China Mulls Law to Identify and Punish Terrorists

Posted October 25th, 2011 at 7:25 am (UTC-5)
Leave a comment

China is reviewing new legislation that would allow it to publicly identify terrorist organizations and freeze their assets.

State media say the State Council, or cabinet, submitted the legislation on Monday to the National People's Congress.

The China Daily newspaper quoted Yang Huanning, vice-minister of public security, as telling an NPC committee the lack of a clear definition of terrorist activities and organizations until now has has hindered efforts to crack down on terrorism. He said it has also affected international anti-terrorist cooperation.

Foreign Ministry spokeswoman Jiang Yu said Tuesday that China has drawn on the experience of other countries in drafting the new law.

She said the legislation will for the first time specifically define terrorist activities, organizations and personnel.

Jiang also said the international community must work together against terrorism.

She said China wants to step up its contact and coordination with other countries in battling terrorism.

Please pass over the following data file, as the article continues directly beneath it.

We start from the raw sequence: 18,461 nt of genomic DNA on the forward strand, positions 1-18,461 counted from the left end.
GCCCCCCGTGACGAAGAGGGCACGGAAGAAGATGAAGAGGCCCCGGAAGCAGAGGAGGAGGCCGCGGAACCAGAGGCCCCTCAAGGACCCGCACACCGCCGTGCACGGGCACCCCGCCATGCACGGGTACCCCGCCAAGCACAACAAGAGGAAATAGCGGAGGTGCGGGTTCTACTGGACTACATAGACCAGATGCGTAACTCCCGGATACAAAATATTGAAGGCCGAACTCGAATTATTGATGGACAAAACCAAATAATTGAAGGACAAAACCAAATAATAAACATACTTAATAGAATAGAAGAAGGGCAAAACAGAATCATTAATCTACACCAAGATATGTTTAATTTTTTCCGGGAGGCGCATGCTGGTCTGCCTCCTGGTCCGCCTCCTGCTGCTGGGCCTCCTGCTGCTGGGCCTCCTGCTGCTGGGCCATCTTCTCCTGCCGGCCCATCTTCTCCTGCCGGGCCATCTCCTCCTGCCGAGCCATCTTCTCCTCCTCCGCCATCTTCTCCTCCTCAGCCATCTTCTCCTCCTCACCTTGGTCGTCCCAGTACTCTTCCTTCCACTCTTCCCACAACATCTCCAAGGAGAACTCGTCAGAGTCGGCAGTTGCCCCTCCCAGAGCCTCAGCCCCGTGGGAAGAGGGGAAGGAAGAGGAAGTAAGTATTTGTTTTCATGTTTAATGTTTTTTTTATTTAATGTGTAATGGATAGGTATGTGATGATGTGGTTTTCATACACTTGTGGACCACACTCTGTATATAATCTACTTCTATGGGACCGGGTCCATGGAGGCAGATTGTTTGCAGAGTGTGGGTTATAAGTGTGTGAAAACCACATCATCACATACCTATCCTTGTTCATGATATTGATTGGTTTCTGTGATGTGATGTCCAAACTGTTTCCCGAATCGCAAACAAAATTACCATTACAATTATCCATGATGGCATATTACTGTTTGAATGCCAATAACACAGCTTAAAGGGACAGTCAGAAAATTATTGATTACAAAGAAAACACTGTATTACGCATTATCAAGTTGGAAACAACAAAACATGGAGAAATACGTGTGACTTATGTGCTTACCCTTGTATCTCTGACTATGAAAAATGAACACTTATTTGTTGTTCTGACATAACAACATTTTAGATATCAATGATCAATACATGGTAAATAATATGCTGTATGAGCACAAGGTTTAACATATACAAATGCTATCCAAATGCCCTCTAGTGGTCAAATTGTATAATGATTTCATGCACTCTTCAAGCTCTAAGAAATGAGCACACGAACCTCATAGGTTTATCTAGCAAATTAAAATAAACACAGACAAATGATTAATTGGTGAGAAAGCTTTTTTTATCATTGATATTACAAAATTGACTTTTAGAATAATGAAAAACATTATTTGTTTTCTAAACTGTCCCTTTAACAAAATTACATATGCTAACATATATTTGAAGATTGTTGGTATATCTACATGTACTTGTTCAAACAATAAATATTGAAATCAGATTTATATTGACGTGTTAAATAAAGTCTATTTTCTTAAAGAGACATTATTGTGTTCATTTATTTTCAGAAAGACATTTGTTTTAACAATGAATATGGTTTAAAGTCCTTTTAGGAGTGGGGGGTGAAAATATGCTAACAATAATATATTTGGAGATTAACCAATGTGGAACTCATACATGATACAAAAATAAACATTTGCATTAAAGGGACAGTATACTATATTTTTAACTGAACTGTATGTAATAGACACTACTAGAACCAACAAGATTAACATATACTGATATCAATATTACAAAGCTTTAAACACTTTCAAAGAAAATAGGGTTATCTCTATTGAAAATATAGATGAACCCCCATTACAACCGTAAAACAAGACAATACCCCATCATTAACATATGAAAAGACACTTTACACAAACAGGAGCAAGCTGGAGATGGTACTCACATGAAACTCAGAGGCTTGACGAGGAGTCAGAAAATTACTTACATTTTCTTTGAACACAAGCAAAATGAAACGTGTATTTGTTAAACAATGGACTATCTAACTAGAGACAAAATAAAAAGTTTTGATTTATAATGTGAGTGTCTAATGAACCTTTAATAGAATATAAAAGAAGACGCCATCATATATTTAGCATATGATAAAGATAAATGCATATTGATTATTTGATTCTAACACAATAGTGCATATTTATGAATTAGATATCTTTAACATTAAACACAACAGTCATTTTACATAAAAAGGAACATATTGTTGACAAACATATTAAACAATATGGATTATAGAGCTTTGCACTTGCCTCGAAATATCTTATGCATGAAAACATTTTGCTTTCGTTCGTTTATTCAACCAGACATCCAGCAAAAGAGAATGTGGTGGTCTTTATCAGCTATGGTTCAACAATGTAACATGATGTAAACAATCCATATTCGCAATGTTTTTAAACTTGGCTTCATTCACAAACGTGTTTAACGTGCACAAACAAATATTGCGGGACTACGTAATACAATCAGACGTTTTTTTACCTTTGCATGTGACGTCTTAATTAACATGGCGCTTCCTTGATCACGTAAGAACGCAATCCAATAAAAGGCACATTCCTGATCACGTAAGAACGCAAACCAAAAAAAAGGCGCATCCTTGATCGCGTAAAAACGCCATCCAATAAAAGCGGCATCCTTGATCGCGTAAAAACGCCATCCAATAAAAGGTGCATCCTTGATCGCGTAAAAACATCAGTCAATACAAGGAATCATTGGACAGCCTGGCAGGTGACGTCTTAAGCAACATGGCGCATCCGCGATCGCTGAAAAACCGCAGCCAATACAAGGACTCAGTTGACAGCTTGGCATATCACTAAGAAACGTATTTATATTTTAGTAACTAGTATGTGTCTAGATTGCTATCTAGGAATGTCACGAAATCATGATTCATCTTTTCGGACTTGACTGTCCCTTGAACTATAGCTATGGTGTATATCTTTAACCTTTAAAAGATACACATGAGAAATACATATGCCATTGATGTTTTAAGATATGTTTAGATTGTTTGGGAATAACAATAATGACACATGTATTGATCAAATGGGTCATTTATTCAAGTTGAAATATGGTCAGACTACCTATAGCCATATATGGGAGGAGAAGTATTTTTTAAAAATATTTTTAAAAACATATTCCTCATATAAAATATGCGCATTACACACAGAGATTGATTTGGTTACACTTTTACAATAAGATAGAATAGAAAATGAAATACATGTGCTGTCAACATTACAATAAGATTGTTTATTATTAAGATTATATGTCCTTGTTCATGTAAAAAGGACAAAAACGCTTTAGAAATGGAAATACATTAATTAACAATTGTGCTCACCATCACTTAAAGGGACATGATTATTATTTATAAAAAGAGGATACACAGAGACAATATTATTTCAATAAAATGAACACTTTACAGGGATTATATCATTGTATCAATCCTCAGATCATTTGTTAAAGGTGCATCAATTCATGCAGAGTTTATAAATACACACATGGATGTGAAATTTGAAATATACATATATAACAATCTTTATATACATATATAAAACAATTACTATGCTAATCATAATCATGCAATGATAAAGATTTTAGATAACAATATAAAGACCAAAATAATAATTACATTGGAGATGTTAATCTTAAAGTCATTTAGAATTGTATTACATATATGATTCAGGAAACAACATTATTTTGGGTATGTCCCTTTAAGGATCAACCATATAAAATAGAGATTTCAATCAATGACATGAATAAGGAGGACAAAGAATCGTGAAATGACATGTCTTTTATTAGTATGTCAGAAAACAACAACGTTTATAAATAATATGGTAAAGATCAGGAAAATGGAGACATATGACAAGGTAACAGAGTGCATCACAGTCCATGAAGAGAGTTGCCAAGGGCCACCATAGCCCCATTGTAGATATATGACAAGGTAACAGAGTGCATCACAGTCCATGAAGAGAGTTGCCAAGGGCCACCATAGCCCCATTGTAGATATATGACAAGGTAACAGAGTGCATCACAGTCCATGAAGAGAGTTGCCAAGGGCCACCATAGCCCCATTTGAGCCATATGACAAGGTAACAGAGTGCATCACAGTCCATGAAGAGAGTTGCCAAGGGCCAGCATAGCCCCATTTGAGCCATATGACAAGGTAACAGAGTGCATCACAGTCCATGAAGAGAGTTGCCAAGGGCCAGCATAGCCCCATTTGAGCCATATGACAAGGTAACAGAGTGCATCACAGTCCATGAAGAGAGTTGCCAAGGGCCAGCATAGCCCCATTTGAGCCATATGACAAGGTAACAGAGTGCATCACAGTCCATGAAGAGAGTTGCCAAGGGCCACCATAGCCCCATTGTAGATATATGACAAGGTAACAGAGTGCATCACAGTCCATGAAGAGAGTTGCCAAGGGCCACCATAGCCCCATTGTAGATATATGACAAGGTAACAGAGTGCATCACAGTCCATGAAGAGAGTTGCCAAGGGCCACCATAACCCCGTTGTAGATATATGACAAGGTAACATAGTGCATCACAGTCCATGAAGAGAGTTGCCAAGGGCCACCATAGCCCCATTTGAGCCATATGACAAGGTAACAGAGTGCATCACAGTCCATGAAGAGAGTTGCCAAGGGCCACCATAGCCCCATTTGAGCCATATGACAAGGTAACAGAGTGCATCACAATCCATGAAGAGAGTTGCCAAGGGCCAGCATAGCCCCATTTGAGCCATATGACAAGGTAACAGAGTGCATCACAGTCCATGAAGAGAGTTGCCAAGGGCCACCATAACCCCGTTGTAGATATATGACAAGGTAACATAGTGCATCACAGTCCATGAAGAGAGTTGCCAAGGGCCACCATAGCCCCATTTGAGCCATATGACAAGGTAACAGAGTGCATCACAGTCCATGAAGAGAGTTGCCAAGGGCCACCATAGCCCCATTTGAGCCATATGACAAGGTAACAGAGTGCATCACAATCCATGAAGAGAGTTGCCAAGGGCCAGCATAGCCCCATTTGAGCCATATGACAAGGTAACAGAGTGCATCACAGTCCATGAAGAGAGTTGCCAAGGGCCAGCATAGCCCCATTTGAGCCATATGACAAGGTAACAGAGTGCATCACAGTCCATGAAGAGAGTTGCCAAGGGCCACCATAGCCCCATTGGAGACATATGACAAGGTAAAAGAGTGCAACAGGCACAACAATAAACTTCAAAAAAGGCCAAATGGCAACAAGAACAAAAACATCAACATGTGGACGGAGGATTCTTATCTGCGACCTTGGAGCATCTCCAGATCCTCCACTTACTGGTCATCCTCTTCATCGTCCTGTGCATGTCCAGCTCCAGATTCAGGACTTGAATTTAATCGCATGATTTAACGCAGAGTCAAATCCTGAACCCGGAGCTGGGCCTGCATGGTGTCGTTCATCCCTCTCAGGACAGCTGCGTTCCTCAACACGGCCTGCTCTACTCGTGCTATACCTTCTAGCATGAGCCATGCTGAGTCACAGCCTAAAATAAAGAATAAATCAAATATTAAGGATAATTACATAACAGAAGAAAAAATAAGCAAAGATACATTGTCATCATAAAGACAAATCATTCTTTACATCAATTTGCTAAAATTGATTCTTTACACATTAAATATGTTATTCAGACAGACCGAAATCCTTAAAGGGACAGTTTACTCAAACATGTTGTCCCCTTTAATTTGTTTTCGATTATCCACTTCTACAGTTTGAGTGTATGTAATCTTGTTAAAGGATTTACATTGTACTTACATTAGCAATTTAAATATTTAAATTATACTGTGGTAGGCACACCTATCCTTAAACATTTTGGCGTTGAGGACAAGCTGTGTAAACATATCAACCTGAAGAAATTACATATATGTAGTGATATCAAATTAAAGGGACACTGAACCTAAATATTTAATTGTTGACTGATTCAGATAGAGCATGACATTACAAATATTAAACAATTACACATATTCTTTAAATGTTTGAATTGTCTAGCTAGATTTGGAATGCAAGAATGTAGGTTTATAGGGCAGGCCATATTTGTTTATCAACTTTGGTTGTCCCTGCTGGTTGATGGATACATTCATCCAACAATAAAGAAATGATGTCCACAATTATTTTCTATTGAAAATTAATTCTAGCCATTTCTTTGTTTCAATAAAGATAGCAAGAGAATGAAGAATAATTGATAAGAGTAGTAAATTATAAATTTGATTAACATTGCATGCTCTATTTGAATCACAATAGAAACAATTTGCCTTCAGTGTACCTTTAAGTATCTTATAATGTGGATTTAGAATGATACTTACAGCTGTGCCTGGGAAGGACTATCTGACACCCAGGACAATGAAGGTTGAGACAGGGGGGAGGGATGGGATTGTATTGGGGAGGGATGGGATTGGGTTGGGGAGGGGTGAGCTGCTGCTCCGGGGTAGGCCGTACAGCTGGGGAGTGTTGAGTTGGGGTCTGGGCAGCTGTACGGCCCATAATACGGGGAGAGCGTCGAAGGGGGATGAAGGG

China Daily said the new legislation defines terrorism as behavior aimed at generating social panic, intimidating state agencies or international organizations and involving violence, destruction or threats.

Some suspected terrorists in the past have been tried under less specific laws against threatening social order.

China Daily says that under the draft law, the Ministry of Public Security will make public the names of terrorist organizations and terrorists and freeze their assets.

Several countries, including the United States, already have laws under which they identify terrorist organizations and punish them with sanctions, including the freezing of assets.

However some human rights groups have accused China of using the terrorist label as a pretext for persecuting groups with legitimate grievances, including some ethnic Uighur groups in the western Xinjiang region.